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A 68-year-old man with a recurrent orbital lesion
Digital Journal of Ophthalmology 2009
Volume 15, Number 4
September 2, 2009
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Marc-Andre Rheaume, MD | University of Montreal
Guy Allaire, MD, FRCPC | University of Montreal
Akram Rahal, MD, FRCSC | University of Montreal
Vijayabalan Balasingam, MD, FRCSC, PhD | University of Montreal
Patrick R. Boulos, MD, FRCSC | University of Montreal
On initial examination, best corrected visual acuity was 20/40 in the right eye and 20/30 in the left eye. Pinhole testing improved visual acuity to 20/25 in both eyes. Color vision tested with the HRR plates was normal bilaterally. A painful and fixed mass in the left superotemporal orbit was identified on palpation and skin changes were seen overlying it. It was also found to displace the globe inferonasally (Figure 1a). Hertel exophtalmolometry measurements were 15 mm in the right eye and 21 mm in the left eye (Figure 1b). Extraocular movements were full on the right side with a slight limitation of abduction in the left eye. Pupils were normally reactive with no afferent papillary defect. Slit-lamp examination of the anterior and posterior segments was entirely normal. No choroidal folds were seen in the left eye. Evaluation of the fifth cranial nerve revealed a diminished sensitivity in the left ophthalmic division. The maxillary division was normal bilaterally. No abnormal cervical lymph nodes were palpated.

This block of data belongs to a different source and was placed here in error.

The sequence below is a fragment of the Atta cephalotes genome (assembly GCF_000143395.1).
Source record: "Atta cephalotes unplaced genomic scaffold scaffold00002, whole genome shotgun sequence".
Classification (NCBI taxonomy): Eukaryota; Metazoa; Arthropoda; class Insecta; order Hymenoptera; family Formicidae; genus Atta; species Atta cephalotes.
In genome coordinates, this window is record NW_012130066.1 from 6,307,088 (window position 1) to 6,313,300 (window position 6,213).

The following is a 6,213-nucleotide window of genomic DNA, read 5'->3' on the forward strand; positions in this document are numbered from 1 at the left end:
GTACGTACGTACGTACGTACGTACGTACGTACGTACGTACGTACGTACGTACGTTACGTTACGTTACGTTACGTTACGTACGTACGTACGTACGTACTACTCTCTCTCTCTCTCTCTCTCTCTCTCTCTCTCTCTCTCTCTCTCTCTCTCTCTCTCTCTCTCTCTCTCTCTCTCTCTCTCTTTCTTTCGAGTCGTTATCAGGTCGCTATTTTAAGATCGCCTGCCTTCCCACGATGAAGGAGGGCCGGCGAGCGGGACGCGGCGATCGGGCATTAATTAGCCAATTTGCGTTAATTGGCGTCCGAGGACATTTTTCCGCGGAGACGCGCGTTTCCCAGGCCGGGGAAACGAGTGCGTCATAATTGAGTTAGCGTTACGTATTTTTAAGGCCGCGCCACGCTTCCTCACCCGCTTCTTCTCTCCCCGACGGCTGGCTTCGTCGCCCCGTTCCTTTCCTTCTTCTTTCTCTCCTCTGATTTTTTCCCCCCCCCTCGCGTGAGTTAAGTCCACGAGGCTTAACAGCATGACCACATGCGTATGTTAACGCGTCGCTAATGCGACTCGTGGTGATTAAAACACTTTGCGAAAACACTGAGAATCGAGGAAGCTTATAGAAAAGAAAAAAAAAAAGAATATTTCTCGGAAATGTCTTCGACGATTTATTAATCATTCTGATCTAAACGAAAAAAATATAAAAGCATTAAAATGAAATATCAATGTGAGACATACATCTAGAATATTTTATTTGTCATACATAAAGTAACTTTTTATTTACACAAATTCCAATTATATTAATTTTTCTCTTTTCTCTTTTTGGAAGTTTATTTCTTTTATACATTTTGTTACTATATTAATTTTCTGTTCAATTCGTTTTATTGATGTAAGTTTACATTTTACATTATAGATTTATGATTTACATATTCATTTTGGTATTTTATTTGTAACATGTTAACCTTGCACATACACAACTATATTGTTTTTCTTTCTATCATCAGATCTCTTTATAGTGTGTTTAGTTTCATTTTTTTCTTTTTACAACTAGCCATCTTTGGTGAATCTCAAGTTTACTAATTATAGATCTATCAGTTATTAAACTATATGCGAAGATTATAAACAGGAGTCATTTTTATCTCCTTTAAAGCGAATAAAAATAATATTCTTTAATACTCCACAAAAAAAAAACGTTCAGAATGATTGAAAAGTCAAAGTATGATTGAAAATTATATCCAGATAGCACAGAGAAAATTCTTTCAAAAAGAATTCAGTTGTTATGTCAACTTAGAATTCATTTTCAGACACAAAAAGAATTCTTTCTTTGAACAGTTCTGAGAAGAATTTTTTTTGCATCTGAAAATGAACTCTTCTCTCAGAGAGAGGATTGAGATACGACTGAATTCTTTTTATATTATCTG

Figure 1a
External examination revealed a fixed mass that was painful on palpation as well as left hypoglobus.

Figure 1b
Photograph demonstrating proptosis of the left globe.